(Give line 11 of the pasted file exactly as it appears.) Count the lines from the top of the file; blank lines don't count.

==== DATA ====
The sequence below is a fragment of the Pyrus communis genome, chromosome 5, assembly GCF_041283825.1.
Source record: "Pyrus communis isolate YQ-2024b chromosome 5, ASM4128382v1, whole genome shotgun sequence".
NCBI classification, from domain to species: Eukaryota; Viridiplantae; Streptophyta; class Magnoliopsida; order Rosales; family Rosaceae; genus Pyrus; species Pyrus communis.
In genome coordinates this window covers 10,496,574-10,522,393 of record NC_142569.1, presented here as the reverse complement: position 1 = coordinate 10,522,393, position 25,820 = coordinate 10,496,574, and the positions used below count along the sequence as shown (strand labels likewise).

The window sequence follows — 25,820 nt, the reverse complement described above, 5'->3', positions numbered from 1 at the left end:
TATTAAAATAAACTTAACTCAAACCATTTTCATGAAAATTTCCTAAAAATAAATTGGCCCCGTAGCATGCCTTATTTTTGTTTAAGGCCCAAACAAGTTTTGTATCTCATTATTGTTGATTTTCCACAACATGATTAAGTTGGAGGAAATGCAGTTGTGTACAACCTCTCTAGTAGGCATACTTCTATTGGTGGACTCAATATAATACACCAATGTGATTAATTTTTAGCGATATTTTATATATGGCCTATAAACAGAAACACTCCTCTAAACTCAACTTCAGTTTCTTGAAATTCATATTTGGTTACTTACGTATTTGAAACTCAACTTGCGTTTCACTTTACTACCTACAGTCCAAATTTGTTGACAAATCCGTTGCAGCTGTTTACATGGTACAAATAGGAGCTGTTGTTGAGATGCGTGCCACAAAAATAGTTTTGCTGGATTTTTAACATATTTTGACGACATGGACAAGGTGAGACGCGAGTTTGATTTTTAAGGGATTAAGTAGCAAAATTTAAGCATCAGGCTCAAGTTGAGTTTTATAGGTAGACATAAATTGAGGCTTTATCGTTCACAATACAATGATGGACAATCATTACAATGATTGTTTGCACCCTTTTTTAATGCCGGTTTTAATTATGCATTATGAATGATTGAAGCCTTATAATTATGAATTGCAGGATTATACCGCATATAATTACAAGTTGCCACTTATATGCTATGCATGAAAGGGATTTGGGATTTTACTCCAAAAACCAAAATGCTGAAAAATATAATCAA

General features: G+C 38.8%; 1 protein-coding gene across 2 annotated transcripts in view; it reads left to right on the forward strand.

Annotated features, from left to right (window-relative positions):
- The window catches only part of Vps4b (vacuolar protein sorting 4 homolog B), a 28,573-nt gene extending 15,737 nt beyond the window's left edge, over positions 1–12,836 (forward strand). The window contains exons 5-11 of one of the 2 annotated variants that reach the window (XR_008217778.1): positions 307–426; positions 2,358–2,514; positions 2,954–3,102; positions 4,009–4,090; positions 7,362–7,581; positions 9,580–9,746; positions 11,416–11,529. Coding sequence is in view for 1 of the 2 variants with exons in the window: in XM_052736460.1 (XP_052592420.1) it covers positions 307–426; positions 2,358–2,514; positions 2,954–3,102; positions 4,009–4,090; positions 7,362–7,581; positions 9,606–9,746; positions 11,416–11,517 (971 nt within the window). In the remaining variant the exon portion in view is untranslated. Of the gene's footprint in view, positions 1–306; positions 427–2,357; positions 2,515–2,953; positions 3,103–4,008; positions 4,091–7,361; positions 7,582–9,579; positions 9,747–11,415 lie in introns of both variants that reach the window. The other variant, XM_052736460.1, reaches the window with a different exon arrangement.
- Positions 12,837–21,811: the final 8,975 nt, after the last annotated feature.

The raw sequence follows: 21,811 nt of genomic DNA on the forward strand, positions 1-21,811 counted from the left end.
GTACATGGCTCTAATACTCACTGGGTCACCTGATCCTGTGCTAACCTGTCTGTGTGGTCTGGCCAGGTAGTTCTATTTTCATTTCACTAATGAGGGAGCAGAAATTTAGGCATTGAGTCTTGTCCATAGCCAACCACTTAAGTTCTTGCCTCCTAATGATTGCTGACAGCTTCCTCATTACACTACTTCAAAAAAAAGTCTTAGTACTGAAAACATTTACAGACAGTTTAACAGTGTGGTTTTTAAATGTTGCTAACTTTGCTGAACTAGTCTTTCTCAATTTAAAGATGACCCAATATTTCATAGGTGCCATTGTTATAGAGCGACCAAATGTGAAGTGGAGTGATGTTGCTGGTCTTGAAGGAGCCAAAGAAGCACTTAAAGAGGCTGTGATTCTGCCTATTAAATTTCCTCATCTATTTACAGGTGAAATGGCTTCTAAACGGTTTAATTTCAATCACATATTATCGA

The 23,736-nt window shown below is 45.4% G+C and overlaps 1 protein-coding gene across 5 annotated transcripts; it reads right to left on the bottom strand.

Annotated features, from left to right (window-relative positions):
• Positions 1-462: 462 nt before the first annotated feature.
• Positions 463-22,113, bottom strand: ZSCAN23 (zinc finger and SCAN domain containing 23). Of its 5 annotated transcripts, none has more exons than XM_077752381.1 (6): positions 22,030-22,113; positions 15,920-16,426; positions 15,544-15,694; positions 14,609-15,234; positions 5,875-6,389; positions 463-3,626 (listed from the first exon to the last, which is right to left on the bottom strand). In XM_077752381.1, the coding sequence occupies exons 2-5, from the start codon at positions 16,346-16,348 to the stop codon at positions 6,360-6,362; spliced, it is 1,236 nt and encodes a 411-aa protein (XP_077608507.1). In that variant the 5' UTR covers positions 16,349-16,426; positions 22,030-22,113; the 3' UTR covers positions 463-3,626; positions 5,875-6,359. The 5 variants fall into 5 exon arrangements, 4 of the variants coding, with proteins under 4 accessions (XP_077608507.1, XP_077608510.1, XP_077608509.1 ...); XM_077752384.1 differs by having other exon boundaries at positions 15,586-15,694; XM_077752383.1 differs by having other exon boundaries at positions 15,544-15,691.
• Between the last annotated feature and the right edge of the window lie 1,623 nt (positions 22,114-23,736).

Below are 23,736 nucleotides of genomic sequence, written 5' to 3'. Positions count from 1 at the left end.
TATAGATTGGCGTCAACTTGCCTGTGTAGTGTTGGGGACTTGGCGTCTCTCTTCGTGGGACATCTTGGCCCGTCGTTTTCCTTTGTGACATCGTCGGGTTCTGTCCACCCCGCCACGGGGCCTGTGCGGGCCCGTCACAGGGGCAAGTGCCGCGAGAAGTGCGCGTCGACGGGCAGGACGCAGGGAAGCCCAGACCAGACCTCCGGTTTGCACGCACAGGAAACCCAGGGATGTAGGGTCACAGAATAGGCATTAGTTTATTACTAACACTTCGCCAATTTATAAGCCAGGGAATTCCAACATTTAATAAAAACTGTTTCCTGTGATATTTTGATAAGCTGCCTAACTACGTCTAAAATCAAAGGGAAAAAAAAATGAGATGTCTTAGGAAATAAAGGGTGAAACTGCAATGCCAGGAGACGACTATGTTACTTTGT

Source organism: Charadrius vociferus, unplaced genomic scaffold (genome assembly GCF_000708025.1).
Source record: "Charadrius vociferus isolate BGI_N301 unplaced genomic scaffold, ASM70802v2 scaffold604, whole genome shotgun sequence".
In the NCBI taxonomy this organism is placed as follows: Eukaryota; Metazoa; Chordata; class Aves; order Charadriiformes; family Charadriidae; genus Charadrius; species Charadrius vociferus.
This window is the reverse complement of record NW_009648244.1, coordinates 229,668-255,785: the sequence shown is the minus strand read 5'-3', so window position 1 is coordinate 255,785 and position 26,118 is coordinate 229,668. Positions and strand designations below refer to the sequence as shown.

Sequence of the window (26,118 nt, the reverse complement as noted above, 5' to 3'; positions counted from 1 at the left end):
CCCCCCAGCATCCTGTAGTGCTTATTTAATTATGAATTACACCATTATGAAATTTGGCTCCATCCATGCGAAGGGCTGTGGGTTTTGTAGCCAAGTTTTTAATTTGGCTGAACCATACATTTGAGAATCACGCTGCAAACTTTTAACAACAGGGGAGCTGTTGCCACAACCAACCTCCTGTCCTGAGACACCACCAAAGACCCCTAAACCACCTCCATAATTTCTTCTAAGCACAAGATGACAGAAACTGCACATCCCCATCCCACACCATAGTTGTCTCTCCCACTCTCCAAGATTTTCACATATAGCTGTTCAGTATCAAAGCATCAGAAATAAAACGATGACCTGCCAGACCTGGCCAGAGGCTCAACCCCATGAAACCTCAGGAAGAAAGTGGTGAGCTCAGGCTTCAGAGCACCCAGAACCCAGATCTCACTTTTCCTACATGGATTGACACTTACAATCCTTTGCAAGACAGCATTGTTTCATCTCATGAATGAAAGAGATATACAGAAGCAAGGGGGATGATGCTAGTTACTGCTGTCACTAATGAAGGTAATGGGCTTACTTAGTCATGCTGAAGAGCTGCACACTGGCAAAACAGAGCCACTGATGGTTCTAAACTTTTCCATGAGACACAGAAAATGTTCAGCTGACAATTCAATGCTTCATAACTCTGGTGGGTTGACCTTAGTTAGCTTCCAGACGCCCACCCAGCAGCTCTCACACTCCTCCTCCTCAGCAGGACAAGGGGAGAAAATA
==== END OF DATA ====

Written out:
The raw sequence follows: 21,811 nt of genomic DNA on the forward strand, positions 1-21,811 counted from the left end.